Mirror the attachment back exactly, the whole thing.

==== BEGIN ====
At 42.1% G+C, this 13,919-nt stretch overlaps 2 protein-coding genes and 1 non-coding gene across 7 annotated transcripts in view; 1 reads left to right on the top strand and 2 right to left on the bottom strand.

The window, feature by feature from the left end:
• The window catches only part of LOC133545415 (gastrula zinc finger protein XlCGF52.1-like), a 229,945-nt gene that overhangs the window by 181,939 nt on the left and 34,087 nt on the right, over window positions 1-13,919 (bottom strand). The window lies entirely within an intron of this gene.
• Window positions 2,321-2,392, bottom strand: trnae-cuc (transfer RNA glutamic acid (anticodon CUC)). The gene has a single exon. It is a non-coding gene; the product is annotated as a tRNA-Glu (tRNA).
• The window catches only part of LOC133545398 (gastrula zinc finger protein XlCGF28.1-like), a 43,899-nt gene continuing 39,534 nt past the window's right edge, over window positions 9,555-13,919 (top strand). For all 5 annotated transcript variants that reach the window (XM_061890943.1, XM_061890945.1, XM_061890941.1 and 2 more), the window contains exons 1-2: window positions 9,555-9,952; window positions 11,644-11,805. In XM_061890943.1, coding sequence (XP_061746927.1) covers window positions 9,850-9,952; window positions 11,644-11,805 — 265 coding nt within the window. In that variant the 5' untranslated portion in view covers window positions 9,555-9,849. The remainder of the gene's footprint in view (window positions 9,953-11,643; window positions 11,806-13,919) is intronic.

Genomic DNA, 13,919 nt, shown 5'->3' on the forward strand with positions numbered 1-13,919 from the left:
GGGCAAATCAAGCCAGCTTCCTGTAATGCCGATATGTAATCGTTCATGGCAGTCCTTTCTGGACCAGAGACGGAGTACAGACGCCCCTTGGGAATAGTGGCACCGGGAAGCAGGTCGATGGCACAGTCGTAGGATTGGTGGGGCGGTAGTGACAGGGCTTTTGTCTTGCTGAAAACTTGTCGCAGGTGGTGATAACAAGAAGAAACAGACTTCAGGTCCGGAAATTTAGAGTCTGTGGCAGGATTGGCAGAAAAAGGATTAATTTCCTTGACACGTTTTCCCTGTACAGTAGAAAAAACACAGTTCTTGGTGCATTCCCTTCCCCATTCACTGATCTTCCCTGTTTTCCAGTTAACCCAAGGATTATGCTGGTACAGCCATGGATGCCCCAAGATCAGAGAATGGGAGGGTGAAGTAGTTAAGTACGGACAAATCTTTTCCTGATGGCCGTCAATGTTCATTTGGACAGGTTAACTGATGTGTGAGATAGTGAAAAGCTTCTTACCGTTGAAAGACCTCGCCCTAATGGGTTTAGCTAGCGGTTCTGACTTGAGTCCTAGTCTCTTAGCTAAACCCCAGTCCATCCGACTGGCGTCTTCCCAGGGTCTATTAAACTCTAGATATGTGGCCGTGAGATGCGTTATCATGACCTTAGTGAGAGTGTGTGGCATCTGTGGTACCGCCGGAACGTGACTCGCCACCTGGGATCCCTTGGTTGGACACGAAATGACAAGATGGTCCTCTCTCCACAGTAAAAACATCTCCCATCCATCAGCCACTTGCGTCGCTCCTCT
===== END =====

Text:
At 42.1% G+C, this 13,919-nt stretch overlaps 2 protein-coding genes and 1 non-coding gene across 7 annotated transcripts in view; 1 reads left to right on the top strand and 2 right to left on the bottom strand.

The window, feature by feature from the left end:
• The window catches only part of LOC133545415 (gastrula zinc finger protein XlCGF52.1-like), a 229,945-nt gene that overhangs the window by 181,939 nt on the left and 34,087 nt on the right, over window positions 1-13,919 (bottom strand). The window lies entirely within an intron of this gene.
• Window positions 2,321-2,392, bottom strand: trnae-cuc (transfer RNA glutamic acid (anticodon CUC)). The gene has a single exon. It is a non-coding gene; the product is annotated as a tRNA-Glu (tRNA).
• The window catches only part of LOC133545398 (gastrula zinc finger protein XlCGF28.1-like), a 43,899-nt gene continuing 39,534 nt past the window's right edge, over window positions 9,555-13,919 (top strand). For all 5 annotated transcript variants that reach the window (XM_061890943.1, XM_061890945.1, XM_061890941.1 and 2 more), the window contains exons 1-2: window positions 9,555-9,952; window positions 11,644-11,805. In XM_061890943.1, coding sequence (XP_061746927.1) covers window positions 9,850-9,952; window positions 11,644-11,805 — 265 coding nt within the window. In that variant the 5' untranslated portion in view covers window positions 9,555-9,849. The remainder of the gene's footprint in view (window positions 9,953-11,643; window positions 11,806-13,919) is intronic.

Genomic DNA, 13,919 nt, shown 5'->3' on the forward strand with positions numbered 1-13,919 from the left:
GGGCAAATCAAGCCAGCTTCCTGTAATGCCGATATGTAATCGTTCATGGCAGTCCTTTCTGGACCAGAGACGGAGTACAGACGCCCCTTGGGAATAGTGGCACCGGGAAGCAGGTCGATGGCACAGTCGTAGGATTGGTGGGGCGGTAGTGACAGGGCTTTTGTCTTGCTGAAAACTTGTCGCAGGTGGTGATAACAAGAAGAAACAGACTTCAGGTCCGGAAATTTAGAGTCTGTGGCAGGATTGGCAGAAAAAGGATTAATTTCCTTGACACGTTTTCCCTGTACAGTAGAAAAAACACAGTTCTTGGTGCATTCCCTTCCCCATTCACTGATCTTCCCTGTTTTCCAGTTAACCCAAGGATTATGCTGGTACAGCCATGGATGCCCCAAGATCAGAGAATGGGAGGGTGAAGTAGTTAAGTACGGACAAATCTTTTCCTGATGGCCGTCAATGTTCATTTGGACAGGTTAACTGATGTGTGAGATAGTGAAAAGCTTCTTACCGTTGAAAGACCTCGCCCTAATGGGTTTAGCTAGCGGTTCTGACTTGAGTCCTAGTCTCTTAGCTAAACCCCAGTCCATCCGACTGGCGTCTTCCCAGGGTCTATTAAACTCTAGATATGTGGCCGTGAGATGCGTTATCATGACCTTAGTGAGAGTGTGTGGCATCTGTGGTACCGCCGGAACGTGACTCGCCACCTGGGATCCCTTGGTTGGACACGAAATGACAAGATGGTCCTCTCTCCACAGTAAAAACATCTCCCATCCATCAGCCACTTGCGTCGCTCCTCT